Nicole Brown: Curiosity and Zest for Learning Fuel Her Success in the Film Industry

As a film studio executive and producer, Nicole Brown (’91) draws on her love of storytelling and adventure to bring new projects to life. We talked with her about her UCLA Lab School experience and nurturing children’s enthusiasm for learning.

• • •

How did your family hear about UCLA Lab School (at the time, it was University Elementary School), and how did you end up here?

Nicole Brown: They were looking for a great educational experience that also reflected diversity. UES felt like the right place. They really wanted me to go to a school that was reflective of the community.

What was your overall experience as a student here?

NB: I loved it! It was where I learned to love learning. I had teachers who were passionate, had big personalities and a passion for the world, and the curriculum was so eclectic and playful but still effective.

Even today I remember learning about California history by building rancheros out of sugar cubes and going on a trip up to Northern California where we mined for gold. We immersed ourselves in the topics we learned. It was fun, and we wanted to go to school. I took that passion, that excitement, that was lit when I went to UES, and I brought it to middle school, to high school and to college.

I had a different perspective on what it meant to go to school every day. I thought it was super fun.

What are your most memorable moments from your time at UES?

NB: When we painted that mural. I remember playing in in the forest. We built things like bridges across the gulley with architecture students from UCLA. I don’t think I’ve ever built anything else in my life since then! I really did love the class [of students]. There were all types of kids from all different places from all over the city. I never felt different. I loved it.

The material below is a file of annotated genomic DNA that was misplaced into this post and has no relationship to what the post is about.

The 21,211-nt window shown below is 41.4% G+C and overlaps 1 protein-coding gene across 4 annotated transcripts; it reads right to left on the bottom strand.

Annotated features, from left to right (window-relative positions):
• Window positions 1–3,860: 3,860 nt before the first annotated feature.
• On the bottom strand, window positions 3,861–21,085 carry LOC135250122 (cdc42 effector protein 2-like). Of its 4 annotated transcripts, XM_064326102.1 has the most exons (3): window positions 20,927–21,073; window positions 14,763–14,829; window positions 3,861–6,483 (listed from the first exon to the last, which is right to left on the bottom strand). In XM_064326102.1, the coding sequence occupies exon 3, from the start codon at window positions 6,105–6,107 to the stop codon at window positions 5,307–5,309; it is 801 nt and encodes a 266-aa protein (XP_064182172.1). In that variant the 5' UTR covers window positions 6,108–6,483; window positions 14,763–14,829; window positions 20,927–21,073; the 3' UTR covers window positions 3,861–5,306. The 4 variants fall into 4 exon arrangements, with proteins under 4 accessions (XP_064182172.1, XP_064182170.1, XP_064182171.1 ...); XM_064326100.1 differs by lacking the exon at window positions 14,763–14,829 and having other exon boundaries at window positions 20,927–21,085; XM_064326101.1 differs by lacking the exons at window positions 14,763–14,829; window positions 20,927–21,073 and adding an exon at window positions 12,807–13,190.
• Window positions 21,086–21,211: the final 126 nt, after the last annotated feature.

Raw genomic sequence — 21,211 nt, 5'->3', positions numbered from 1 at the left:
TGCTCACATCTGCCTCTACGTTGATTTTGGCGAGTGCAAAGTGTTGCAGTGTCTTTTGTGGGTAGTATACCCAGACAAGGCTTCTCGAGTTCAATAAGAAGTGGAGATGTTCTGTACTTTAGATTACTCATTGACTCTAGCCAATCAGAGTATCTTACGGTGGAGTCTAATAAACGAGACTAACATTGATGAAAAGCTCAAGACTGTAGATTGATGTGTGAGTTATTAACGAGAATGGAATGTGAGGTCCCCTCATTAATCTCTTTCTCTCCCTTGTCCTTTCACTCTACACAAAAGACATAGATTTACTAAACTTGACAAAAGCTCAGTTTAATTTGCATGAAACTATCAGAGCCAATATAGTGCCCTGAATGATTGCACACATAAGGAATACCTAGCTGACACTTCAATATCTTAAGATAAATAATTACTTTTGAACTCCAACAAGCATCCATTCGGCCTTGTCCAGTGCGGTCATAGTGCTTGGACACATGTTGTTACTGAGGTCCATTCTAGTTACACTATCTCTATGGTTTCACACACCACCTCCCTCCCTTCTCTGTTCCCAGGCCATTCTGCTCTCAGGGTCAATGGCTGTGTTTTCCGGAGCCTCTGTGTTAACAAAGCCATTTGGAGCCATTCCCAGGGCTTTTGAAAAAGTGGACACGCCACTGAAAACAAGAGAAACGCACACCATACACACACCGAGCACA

Did UES help make you the person you are today, if so how?

NB: I think it fostered a passion for and a curiosity about new things and an openness about new things, and I think that stayed with me. I brought that energy to the rest of my education. I bring an energy [of curiosity and passion] to my work. If things don’t inspire curiosity, it’s not for me. I think that UES is part of that philosophy.

What is your current professional occupation, and how did your UES education influence your current work?  

NB: I am the Senior Vice President at TriStar Pictures. We’re a division of Sony Pictures, and we finance and distribute films around the world. Some of the films I’ve overseen were Money Monster, with George Clooney and Julia Roberts, the sequel to Trainspotting, directed by Danny Boyle, and Edgar Wright’s Baby Driver. I think that, again, this curiosity and love of learning, love of people, love of stories and storytelling probably has its roots in my early education.

It’s about being curious. I chose not to pursue a job where I punch numbers. I’m lucky enough to have a very inspired kind of job where you have to want to read stories, watch movies, devour a lot of content. Maybe at a place that was more traditional I wouldn’t have gained the love of learning and curiosity about the world that I currently have.

I think it’s a special campus. I think it has an incredibly inspired curriculum.

What I think is the best gift is to give children is a passion and excitement for learning instead of grinding them with the details, or turning learning into this grey colorless experience. What’s more important is being wide-eyed, excited and wanting to jump out of bed and go to school. That zest for life, for knowledge, for school is the most important thing.